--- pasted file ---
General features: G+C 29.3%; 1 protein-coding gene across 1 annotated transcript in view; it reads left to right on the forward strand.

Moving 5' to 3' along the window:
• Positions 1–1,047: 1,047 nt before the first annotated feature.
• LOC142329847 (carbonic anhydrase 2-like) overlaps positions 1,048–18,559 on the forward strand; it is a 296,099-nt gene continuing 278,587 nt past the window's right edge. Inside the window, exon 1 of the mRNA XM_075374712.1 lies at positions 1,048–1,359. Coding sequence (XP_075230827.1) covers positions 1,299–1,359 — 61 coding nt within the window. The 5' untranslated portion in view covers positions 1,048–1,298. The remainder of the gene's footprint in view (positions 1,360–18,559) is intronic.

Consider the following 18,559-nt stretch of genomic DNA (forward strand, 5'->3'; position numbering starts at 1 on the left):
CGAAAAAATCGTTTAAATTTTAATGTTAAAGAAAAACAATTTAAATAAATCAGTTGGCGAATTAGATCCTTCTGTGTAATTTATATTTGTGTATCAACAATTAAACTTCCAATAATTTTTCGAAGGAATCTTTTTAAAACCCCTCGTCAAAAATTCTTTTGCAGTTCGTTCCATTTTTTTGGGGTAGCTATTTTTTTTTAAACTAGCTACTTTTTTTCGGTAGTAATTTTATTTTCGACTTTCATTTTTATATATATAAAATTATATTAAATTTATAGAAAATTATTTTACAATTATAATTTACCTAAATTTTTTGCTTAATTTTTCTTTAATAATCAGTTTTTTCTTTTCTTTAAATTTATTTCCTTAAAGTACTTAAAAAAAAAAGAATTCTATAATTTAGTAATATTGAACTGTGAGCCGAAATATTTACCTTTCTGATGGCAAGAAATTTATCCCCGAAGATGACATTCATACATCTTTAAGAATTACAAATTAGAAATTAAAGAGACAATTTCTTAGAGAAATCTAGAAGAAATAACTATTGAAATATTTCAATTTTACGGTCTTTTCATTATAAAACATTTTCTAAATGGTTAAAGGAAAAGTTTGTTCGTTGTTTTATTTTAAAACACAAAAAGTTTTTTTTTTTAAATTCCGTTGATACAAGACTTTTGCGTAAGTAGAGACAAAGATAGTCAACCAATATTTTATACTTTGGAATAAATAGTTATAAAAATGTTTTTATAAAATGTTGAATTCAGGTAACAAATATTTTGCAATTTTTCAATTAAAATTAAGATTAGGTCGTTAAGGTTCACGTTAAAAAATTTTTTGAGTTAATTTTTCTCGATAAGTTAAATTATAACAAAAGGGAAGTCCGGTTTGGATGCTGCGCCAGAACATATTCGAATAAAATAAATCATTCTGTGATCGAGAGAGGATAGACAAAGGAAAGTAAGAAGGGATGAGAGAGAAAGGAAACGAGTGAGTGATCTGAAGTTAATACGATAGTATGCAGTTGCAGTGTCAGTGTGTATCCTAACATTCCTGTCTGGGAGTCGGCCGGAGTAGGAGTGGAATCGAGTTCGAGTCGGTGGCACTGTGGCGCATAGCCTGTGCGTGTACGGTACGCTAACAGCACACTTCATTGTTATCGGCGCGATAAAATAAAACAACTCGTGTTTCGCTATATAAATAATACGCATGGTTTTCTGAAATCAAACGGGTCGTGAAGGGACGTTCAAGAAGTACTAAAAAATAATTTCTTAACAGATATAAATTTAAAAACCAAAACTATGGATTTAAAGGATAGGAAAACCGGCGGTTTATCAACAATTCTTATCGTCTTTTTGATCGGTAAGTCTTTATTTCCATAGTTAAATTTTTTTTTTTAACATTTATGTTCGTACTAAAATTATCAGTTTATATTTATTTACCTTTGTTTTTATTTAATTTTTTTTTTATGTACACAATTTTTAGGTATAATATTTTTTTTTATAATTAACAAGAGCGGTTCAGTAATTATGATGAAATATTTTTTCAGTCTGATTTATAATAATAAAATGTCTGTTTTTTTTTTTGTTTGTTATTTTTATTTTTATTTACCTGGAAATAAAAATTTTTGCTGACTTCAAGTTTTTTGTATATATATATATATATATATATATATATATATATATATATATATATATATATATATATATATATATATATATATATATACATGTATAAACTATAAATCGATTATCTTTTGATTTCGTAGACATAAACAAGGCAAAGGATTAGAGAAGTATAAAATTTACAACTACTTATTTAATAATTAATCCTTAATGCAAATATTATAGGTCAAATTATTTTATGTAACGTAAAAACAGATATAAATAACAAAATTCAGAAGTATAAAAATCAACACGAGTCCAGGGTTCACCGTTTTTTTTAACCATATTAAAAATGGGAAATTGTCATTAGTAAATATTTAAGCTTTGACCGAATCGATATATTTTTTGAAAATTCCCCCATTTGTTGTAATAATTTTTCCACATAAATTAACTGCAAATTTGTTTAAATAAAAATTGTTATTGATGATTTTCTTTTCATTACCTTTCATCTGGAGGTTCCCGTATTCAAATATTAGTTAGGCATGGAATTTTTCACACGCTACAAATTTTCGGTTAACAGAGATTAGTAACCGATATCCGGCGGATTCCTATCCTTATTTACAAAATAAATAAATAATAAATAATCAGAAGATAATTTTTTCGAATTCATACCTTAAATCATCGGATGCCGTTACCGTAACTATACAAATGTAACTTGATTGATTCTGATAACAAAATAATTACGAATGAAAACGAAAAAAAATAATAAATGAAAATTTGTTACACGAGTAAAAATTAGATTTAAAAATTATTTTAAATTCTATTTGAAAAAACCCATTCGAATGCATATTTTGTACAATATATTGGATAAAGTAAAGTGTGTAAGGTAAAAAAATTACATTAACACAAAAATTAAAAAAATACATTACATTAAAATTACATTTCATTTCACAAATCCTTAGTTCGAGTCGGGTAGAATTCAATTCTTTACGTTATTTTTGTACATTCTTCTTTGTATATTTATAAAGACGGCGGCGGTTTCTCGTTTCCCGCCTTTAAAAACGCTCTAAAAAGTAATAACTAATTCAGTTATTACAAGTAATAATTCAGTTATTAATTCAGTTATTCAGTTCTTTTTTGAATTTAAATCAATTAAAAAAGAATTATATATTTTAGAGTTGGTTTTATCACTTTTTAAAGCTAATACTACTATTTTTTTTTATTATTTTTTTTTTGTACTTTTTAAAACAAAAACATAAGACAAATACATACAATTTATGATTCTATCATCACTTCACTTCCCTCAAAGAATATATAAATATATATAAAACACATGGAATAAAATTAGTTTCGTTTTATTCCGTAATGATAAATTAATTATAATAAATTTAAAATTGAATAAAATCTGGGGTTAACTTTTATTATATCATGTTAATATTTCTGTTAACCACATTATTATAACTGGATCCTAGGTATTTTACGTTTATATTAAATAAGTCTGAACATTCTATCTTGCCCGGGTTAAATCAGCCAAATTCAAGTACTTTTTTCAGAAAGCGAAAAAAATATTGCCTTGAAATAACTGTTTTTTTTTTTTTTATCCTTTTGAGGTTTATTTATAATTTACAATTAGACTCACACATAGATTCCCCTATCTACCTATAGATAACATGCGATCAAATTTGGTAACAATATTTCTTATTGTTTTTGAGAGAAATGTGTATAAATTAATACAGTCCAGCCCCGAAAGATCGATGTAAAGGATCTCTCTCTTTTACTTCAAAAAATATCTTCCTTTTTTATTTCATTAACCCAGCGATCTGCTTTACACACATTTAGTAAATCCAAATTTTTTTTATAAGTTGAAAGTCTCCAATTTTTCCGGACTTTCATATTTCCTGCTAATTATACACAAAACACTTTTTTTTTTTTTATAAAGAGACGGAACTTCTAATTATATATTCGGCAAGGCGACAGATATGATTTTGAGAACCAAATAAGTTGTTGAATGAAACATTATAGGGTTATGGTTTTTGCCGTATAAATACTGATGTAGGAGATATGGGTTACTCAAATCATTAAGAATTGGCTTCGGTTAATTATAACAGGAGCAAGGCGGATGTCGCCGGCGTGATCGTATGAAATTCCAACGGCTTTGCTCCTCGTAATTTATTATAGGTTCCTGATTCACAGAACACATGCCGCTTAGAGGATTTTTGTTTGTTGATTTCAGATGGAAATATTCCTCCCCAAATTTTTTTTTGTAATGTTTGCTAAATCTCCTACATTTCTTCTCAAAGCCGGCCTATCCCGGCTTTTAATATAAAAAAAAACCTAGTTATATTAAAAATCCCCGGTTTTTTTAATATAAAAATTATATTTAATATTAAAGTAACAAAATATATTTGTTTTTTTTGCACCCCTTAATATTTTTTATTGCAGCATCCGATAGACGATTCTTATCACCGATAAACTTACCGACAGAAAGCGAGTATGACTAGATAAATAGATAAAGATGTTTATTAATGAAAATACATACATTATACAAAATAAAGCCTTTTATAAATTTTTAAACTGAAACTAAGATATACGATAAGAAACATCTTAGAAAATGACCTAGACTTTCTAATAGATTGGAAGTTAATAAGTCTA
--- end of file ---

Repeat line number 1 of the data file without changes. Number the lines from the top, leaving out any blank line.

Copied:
General features: G+C 29.3%; 1 protein-coding gene across 1 annotated transcript in view; it reads left to right on the forward strand.